keywords = "Autonomic nervous system, Head-up tilt test, Spectral analysis, Vasovagal syncope, Wavelet transformation",
author = "Masaru Suzuki and Shingo Hori and Iwao Nakamura and Shinya Nagata and Yutaka Tomita and Naoki Aikawa",
year = "2003",
month = "2",
day = "1",
language = "English",
volume = "26",
pages = "571--578",
journal = "PACE - Pacing and Clinical Electrophysiology",
issn = "0147-8389",
publisher = "Wiley-Blackwell",
number = "2 I",

}

TY - JOUR

T1 - Role of vagal control in vasovagal syncope

AU - Suzuki, Masaru

AU - Hori, Shingo

AU - Nakamura, Iwao

AU - Nagata, Shinya

AU - Tomita, Yutaka

AU - Aikawa, Naoki

PY - 2003/2/1

Y1 - 2003/2/1

N2 - The vasovagal reaction is thought to be caused by sympathetic withdrawal and vagal augmentation. While measurements of muscle sympathetic nerve activity support sympathetic withdrawal in tilt induced syncope, the results of previous attempts to quantify vagal control using spectral analyses of heart rate variability (HRV) remain controversial. The sampling period used in the HRV studies is related to the discordant results. In the present study, HRV was computed every second using wavelet transformation to clarify the role of vagal control in tilt induced syncope during the 80-degree head-up tilt test (positive: 10 patients with vasovagal syncope; negative: 10 patients with vasovagal syncope, and 10 control subjects). Autonomic modulations were assessed using the absolute power of the low frequency (LF) (0.04-0.15 Hz) and high frequency (HF) (0.15-2.00 Hz) oscillatory components of R-R variability. Although the LF did not change during the tilt procedure, a decrease in the systolic arterial pressure (SAP) and increases in the R-R interval and HF were observed for the last 30 seconds before the tilt induced syncope in the tilt-positive group. Analyzing the hemodynamic measurements and spectral indices for the last 5 minutes preceding the tilt induced syncope, the study found that the SAP, R-R interval, and HF changed simultaneously during the 30-second period immediately before the tilt induced syncope. Further, the HF was positively correlated with the R-R interval and negatively correlated with the SAP. In conclusion, continuous spectral analysis of the R-R interval demonstrated increased vagal influence on the heart in tilt induced syncope.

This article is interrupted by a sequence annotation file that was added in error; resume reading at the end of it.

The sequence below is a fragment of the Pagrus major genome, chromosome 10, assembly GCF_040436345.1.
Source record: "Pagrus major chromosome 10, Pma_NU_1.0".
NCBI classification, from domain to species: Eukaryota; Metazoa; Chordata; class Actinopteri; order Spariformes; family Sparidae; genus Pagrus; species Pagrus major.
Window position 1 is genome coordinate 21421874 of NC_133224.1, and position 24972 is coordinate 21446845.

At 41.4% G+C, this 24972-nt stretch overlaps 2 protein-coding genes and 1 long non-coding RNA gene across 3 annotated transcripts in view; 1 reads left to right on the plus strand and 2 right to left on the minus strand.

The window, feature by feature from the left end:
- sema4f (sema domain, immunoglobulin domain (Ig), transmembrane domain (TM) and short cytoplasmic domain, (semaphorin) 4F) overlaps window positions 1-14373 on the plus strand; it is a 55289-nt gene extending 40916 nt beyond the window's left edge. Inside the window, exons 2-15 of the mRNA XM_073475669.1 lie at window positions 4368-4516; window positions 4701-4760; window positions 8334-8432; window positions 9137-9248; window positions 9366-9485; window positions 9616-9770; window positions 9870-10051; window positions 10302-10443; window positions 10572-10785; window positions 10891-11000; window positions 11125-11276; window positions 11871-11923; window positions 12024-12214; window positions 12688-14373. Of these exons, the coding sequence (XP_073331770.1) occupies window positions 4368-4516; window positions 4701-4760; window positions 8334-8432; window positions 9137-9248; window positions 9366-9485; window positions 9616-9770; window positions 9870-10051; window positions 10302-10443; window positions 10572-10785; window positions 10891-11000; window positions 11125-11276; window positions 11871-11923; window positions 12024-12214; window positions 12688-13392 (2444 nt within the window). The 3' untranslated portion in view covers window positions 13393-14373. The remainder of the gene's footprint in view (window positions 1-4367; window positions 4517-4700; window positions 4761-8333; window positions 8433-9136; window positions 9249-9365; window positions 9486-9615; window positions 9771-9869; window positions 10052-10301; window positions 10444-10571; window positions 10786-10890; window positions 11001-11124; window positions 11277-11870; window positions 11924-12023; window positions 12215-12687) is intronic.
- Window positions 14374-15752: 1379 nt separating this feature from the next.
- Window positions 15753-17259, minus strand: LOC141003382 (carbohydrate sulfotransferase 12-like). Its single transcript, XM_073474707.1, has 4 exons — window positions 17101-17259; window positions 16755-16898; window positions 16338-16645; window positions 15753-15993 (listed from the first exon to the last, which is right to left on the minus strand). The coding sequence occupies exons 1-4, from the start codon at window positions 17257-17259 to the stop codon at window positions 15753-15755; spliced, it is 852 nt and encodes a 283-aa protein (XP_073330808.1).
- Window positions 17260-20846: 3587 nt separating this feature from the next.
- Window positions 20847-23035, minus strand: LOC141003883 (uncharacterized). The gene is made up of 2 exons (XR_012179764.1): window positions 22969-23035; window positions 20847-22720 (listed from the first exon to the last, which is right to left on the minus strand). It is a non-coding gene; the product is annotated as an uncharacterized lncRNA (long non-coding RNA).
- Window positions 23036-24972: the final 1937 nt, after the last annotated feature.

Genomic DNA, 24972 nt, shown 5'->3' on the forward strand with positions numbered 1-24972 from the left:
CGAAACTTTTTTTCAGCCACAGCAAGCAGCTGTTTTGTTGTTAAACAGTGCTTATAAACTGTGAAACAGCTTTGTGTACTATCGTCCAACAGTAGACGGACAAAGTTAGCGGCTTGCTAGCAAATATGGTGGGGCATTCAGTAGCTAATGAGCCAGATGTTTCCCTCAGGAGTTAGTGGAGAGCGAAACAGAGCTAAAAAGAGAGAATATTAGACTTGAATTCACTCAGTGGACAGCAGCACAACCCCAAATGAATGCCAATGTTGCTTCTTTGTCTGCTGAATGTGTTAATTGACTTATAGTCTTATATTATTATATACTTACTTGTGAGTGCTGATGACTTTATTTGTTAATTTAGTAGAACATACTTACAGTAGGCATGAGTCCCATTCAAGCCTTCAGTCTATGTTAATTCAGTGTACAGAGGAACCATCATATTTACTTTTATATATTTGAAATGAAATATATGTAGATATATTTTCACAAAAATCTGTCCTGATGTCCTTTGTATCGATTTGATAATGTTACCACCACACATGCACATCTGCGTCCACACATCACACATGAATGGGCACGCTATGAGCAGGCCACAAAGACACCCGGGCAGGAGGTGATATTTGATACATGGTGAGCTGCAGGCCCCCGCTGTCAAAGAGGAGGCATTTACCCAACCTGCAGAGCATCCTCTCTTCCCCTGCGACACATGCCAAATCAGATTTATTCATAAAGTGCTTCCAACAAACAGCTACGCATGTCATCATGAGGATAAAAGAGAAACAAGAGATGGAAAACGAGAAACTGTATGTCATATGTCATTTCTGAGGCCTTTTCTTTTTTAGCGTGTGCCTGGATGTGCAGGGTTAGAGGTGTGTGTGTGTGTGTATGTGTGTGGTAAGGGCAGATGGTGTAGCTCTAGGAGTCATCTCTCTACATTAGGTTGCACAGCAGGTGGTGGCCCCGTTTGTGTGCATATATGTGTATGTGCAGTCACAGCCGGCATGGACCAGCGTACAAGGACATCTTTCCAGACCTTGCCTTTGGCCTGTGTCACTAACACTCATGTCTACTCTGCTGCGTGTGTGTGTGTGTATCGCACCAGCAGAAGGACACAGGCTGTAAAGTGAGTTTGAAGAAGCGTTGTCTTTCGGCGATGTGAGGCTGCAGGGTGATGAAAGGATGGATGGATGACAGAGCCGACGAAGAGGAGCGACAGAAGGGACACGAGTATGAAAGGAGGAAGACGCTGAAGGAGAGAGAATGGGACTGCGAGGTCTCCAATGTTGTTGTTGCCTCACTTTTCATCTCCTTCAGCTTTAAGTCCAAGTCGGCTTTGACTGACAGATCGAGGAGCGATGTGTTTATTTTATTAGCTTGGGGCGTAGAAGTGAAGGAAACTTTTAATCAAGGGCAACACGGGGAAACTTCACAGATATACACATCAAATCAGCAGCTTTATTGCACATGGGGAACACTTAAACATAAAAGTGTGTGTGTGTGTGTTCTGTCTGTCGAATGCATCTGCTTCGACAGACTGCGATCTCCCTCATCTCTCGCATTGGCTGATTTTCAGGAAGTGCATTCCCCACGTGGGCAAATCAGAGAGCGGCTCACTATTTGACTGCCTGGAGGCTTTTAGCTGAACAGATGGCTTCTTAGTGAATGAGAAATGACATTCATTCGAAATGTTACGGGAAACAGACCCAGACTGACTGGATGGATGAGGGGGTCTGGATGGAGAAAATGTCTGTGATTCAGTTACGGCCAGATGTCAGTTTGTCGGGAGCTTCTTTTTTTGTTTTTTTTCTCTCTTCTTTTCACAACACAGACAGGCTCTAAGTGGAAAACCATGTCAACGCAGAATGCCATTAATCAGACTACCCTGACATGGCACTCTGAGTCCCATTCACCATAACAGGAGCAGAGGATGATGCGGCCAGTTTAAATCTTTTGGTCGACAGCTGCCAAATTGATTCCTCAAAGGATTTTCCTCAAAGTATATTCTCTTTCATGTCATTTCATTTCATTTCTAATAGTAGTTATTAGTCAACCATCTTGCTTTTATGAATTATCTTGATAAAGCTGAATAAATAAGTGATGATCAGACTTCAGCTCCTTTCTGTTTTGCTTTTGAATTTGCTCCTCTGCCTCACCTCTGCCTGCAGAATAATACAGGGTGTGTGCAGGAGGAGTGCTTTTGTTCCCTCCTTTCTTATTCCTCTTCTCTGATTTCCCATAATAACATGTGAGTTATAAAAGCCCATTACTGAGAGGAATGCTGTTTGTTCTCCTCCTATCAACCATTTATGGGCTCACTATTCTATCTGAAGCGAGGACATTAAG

AB - The vasovagal reaction is thought to be caused by sympathetic withdrawal and vagal augmentation. While measurements of muscle sympathetic nerve activity support sympathetic withdrawal in tilt induced syncope, the results of previous attempts to quantify vagal control using spectral analyses of heart rate variability (HRV) remain controversial. The sampling period used in the HRV studies is related to the discordant results. In the present study, HRV was computed every second using wavelet transformation to clarify the role of vagal control in tilt induced syncope during the 80-degree head-up tilt test (positive: 10 patients with vasovagal syncope; negative: 10 patients with vasovagal syncope, and 10 control subjects). Autonomic modulations were assessed using the absolute power of the low frequency (LF) (0.04-0.15 Hz) and high frequency (HF) (0.15-2.00 Hz) oscillatory components of R-R variability. Although the LF did not change during the tilt procedure, a decrease in the systolic arterial pressure (SAP) and increases in the R-R interval and HF were observed for the last 30 seconds before the tilt induced syncope in the tilt-positive group. Analyzing the hemodynamic measurements and spectral indices for the last 5 minutes preceding the tilt induced syncope, the study found that the SAP, R-R interval, and HF changed simultaneously during the 30-second period immediately before the tilt induced syncope. Further, the HF was positively correlated with the R-R interval and negatively correlated with the SAP. In conclusion, continuous spectral analysis of the R-R interval demonstrated increased vagal influence on the heart in tilt induced syncope.

KW - Autonomic nervous system

KW - Head-up tilt test

KW - Spectral analysis

KW - Vasovagal syncope

KW - Wavelet transformation

UR - http://www.scopus.com/inward/record.url?scp=0037305144&partnerID=8YFLogxK

UR - http://www.scopus.com/inward/citedby.url?scp=0037305144&partnerID=8YFLogxK

M3 - Article

C2 - 12710316

AN - SCOPUS:0037305144

VL - 26

SP - 571

EP - 578

JO - PACE - Pacing and Clinical Electrophysiology

JF - PACE - Pacing and Clinical Electrophysiology

SN - 0147-8389

IS - 2 I

ER -